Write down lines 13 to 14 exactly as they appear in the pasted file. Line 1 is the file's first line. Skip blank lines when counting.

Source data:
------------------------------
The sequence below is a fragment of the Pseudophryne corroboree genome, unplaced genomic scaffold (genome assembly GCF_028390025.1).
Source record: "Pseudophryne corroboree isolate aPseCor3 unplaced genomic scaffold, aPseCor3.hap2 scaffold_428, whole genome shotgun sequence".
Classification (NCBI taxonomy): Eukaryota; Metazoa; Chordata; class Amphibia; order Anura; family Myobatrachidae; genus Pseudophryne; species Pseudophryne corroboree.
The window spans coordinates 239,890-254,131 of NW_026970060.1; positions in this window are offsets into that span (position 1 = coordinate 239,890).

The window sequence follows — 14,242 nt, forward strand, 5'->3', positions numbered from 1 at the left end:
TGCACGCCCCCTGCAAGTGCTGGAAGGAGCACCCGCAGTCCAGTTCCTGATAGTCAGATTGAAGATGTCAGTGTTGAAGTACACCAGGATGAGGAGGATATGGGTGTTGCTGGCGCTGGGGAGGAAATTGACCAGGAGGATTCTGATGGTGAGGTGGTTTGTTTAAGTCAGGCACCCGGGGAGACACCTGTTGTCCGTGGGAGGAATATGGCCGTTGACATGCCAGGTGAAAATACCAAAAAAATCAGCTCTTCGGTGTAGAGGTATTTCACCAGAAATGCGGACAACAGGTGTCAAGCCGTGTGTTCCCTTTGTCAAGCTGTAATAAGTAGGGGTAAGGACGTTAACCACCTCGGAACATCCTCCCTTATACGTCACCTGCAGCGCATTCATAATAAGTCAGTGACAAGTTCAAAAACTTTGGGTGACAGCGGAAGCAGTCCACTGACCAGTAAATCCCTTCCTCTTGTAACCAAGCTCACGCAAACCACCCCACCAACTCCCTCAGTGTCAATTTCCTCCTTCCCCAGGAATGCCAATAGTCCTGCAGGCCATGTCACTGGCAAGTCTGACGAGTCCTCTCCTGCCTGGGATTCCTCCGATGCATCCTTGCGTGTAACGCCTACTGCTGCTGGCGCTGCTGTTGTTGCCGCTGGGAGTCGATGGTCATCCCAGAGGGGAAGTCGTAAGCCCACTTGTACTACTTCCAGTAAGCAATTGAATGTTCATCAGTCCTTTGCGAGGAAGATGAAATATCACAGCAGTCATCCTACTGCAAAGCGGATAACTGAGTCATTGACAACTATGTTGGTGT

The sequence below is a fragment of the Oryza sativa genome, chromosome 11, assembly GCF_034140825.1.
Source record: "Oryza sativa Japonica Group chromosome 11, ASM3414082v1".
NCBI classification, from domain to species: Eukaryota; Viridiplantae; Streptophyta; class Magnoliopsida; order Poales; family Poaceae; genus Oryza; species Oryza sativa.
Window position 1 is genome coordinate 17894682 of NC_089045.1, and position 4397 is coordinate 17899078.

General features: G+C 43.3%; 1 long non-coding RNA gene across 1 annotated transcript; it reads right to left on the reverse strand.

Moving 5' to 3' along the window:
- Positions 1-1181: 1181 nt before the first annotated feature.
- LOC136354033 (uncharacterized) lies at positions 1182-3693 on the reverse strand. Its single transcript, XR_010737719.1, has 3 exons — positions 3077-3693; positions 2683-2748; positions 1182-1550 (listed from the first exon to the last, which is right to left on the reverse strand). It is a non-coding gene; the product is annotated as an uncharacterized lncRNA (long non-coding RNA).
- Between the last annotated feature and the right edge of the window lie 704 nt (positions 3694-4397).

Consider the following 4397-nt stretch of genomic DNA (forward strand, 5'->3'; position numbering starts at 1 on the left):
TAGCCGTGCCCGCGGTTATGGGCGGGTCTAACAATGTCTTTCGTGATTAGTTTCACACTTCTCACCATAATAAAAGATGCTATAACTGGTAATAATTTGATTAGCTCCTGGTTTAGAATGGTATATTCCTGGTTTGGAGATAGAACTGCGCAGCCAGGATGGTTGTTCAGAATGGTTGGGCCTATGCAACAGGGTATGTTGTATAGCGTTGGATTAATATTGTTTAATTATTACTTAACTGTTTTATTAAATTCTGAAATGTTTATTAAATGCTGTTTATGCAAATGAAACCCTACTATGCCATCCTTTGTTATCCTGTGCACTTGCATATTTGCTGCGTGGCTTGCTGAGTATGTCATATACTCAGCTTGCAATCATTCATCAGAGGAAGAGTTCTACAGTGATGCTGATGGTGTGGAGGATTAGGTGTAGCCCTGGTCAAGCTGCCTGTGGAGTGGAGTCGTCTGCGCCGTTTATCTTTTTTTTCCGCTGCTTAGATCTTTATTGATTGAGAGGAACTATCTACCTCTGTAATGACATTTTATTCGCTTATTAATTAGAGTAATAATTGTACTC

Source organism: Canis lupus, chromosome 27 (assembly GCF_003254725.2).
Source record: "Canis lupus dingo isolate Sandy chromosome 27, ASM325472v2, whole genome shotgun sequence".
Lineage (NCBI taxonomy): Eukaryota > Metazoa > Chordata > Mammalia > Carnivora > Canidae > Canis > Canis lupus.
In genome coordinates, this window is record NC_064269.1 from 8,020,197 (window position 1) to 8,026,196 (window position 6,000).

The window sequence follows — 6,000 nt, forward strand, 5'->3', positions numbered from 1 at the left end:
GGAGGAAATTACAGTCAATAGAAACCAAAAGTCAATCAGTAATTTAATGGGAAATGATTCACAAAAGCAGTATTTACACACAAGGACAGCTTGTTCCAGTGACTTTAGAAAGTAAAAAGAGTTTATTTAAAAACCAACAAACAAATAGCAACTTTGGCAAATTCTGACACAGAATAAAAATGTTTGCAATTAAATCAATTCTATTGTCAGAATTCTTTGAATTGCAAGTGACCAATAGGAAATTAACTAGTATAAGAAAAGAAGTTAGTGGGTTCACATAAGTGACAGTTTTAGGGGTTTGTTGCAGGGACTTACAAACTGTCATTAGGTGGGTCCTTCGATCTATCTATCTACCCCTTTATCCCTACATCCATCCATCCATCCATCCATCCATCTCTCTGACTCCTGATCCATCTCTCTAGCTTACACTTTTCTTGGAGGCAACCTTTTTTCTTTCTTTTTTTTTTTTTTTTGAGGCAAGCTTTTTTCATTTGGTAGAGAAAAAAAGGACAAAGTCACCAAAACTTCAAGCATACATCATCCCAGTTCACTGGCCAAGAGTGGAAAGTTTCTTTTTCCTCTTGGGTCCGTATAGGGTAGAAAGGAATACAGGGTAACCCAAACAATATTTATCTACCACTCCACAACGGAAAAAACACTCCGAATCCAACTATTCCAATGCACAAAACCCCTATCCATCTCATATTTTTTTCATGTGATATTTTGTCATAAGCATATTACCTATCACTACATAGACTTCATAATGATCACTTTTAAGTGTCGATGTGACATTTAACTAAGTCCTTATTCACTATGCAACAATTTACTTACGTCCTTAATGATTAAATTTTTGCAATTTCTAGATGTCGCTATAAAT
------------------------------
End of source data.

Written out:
- Positions 1-1181: 1181 nt before the first annotated feature.
- LOC136354033 (uncharacterized) lies at positions 1182-3693 on the reverse strand. Its single transcript, XR_010737719.1, has 3 exons — positions 3077-3693; positions 2683-2748; positions 1182-1550 (listed from the first exon to the last, which is right to left on the reverse strand). It is a non-coding gene; the product is annotated as an uncharacterized lncRNA (long non-coding RNA).